Who are your scientific role models (both Colombian and foreign)?

Chad Leidy is definitely a role model for me. He is not Colombian, but at the same time he is ☺ He is Mexican-American but we’ve adopted him now. He placed a lot of importance on teaching. He closed the gap to reach young students – and this had a huge influence in a generation of scientists. He broke barriers, and I admire him for this. I also admire Julie Theriot whose studies in the cytoskeleton are super-important. In mechanobiology, I admire Viola Vogel’s and Jonathon (Joe) Howard’s work on the cytoskeleton. The impact their work has had is huge, and there are many PIs now that are alumni of their labs. They are like nodes in a tree, where important branches derived from. I also admire Arpita, she was a great PI and she is a very nice person, she made me believe that is possible to have a balance between leading a good research lab and having a good life.  

Microcore Group 2023.

What is your opinion on gender balance in Colombia, given current initiatives in the country to address this important issue. How has this impacted your career both at home and abroad?

Twenty years ago when I started my BSc in physics I remember there was only one female student out of ten incoming students. I also remember there were only two female physics faculty members at that time in Uniandes. Today that has changed considerably and there are six female faculty members and I think more women are joining physics programs. I also remember that my PI at Maryland was one of the few female physics faculty. I think that gender balance (in physics particularly) still needs to improve both in Colombia and abroad.

Have you faced any challenges as a foreigner if you have worked outside Colombia?

When I was in France, the language was an important barrier. In the USA, maybe the language was also a barrier. In general, I think if one is open to learn how other cultures do things, this facilitates integration. This is at a cultural level. At a scientific level, my experience abroad was very positive. If I ever knocked on any door, it was always open – there was a time when I had access to 3 labs at NIH and Maryland. This made my work super exciting, and of course had a huge impact in my research. 

What is your favourite type of microscopy and why?

In general I love all techniques, especially those that allow you to acquire volumetric data – to see everything. So light sheet is one of them, and new confocals with structured illumination as well. Those are the techniques I like most. There was a time when I would acquire images with TIRF, and this allowed me to see the surface contact points between cells. Later, analysing similar samples using confocal microscopes, sometimes what seemed as two different cells making contact, was actually one cell with two contact sites. One could be missing a lot of information if one only uses 2D. But this comes at a cost: many of the systems optimized for volumetric imaging achieve lower resolution than the one you can achieve using TIRF. So structured illumination closes the gap between both things. You can see things in 3D in great detail. I think it’s an important technique.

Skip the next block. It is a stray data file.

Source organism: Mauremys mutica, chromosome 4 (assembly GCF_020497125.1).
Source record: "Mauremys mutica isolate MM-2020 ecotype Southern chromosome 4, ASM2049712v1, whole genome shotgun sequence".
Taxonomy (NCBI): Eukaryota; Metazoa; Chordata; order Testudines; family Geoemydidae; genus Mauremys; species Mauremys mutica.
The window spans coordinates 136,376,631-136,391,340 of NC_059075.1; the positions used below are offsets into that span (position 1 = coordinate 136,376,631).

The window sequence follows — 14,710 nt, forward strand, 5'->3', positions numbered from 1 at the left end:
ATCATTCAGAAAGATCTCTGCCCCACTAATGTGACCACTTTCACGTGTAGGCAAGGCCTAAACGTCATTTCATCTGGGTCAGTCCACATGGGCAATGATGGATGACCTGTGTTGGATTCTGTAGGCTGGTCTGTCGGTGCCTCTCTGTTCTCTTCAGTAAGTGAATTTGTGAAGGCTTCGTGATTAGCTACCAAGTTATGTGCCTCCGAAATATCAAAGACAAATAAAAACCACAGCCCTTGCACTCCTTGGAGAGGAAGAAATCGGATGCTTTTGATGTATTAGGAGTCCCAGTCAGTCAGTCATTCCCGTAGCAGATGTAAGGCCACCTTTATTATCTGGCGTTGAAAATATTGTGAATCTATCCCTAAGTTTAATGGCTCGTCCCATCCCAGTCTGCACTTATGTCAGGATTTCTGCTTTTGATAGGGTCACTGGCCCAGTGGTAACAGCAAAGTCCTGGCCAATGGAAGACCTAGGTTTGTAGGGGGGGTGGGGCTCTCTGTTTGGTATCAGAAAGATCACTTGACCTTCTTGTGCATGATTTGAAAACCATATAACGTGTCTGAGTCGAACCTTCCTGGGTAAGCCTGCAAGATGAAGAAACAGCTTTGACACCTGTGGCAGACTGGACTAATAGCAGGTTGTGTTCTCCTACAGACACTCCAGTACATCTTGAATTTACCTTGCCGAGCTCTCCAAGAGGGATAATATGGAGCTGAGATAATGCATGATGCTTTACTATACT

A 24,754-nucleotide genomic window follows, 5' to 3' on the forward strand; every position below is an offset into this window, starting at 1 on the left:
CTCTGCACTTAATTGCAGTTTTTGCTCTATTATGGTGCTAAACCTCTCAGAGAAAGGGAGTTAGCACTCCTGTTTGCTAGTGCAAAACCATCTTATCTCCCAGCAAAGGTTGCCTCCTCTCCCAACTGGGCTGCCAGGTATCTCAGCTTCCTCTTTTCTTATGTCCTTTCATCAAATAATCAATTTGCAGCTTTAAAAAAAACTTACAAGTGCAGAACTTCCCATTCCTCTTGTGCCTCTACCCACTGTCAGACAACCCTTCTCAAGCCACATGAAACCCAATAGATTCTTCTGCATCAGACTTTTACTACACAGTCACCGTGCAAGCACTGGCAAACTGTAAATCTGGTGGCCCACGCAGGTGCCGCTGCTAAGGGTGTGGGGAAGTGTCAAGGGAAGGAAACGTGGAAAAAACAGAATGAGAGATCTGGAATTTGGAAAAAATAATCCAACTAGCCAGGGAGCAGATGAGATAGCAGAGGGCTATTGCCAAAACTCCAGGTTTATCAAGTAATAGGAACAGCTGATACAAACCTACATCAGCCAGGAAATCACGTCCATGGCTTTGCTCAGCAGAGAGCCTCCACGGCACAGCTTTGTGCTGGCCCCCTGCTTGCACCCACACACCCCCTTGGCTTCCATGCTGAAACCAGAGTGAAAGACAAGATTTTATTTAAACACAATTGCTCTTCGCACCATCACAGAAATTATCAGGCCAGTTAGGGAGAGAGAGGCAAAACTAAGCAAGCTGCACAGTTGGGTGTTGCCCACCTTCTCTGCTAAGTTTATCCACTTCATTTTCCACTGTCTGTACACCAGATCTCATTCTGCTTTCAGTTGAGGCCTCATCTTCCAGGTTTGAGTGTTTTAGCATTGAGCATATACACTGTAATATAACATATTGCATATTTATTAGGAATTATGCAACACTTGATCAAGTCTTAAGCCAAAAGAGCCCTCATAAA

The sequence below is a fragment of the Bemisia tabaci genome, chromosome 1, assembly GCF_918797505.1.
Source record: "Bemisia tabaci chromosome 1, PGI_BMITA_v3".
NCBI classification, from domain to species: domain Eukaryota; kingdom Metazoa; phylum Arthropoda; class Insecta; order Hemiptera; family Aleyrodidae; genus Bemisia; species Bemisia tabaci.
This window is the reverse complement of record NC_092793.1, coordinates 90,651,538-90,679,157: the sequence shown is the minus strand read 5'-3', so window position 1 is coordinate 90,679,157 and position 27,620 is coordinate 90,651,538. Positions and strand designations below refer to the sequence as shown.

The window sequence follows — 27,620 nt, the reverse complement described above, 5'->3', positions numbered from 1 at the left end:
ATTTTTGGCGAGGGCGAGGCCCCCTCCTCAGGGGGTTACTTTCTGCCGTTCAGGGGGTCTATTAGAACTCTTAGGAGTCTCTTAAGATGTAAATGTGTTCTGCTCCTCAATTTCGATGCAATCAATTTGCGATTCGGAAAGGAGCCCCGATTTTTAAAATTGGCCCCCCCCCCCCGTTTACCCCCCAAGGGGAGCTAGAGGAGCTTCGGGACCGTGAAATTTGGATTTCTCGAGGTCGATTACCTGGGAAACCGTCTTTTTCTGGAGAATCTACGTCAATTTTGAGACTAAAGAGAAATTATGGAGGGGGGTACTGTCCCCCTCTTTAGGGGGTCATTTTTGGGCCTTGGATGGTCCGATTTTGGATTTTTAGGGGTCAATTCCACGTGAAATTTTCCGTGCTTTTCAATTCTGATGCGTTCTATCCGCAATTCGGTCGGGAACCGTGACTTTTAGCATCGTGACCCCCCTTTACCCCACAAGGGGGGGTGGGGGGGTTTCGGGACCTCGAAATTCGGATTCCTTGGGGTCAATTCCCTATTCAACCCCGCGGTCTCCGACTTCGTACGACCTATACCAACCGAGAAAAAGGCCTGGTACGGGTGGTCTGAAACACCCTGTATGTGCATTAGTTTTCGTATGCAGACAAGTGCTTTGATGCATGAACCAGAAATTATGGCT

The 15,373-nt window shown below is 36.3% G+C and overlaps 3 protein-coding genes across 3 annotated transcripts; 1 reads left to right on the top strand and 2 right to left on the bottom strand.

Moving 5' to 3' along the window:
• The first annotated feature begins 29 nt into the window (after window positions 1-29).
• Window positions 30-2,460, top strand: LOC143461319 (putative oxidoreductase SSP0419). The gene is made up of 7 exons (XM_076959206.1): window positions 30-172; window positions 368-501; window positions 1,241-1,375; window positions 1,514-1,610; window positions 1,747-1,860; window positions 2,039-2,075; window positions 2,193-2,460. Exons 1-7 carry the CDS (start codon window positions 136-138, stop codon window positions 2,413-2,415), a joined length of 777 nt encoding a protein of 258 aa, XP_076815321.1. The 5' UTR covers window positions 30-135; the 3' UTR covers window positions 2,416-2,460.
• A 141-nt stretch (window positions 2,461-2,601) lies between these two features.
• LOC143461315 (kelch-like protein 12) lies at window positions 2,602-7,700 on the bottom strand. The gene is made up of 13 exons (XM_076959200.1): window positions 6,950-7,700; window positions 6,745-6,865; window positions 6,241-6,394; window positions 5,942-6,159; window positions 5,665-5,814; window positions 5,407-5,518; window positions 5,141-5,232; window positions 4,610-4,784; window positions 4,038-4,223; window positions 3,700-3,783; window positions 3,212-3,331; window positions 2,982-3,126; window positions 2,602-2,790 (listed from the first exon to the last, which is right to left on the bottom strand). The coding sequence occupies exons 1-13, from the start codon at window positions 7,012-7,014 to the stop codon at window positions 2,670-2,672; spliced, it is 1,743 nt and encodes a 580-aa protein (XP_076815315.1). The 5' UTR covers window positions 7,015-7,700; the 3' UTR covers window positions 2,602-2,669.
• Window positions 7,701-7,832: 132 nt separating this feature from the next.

What is the most extraordinary thing you have seen by microscopy? 

Something that made a huge impact is that I had worked with synthetic systems of lipids here in Colombia. When I started my PhD one of my first missions was to establish a system for single particle tracking for receptors moving in the membrane. So the first thing was to make a supported bilayer where we would add antigens which would be detected by receptors. I did tests to measure single particles in this system, before trying to do the more complex system involving cells. I remember one of the first things I acquired images (acquired at a high rate, with 30-35 images per second) I saw lipids moving randomly, and I thought “wow, this is happening in the surface of each of my own cells”. This was an eye-opening moment for me. 

Actin and microtubules in a Jurkat cell – taken with iSIM microscope.

What is an important piece of advice you would give to future Colombian scientists? and especially those specializing as microscopists?

I think that it’s super important that if you meet Colombian scientists whose work you are interested in (or any scientist for that matter) – contact them! When I receive requests from students who are interested I my work, this is great and I always have my door open for this, and I also help them get in touch with other potential leaders in the area whose work is relevant to the student’s interest. Don’t be afraid to approach and ask because people, even when in science we are all very busy, there is a lot of interest in community-building and mentoring. I think this is true in general, and in microscopy. So approach people, attend courses, get involved in projects.  

Where do you see the future of science and microscopy heading over the next decade in Colombia, and how do you hope to be part of this future? 

When I see institutes such as those in Mexico, Brazil, Argentina, Chile, I dream of one day having similar research centers (funded by the State) which are at the service of investigators in the entire country, and which allow access to all types of equipment, and to people with different expertise. The experience I had at the NIH, with the intramural research program, made me realize this is extremely important. I’m not sure what the steps are to make this happen, but a first step is maybe find the scientists specializing in microscopy in Colombia and together forms networks and write a proposal for the government. I would happily participate in such initiative, whether I’m here or elsewhere in the world. It’s vital to strengthen capacities at a national level. 

Beyond science, what do you think makes Colombia a special place? 

The people- people are wonderful. There’s something in the air which is very nice. Bogota is a big city, with 9-10 million people, which can sometimes be a bit too much, but in general, people make it a special country. In the spirit of Colombians, there is a lot motivation to improve, be active, develop. So one feels happy here.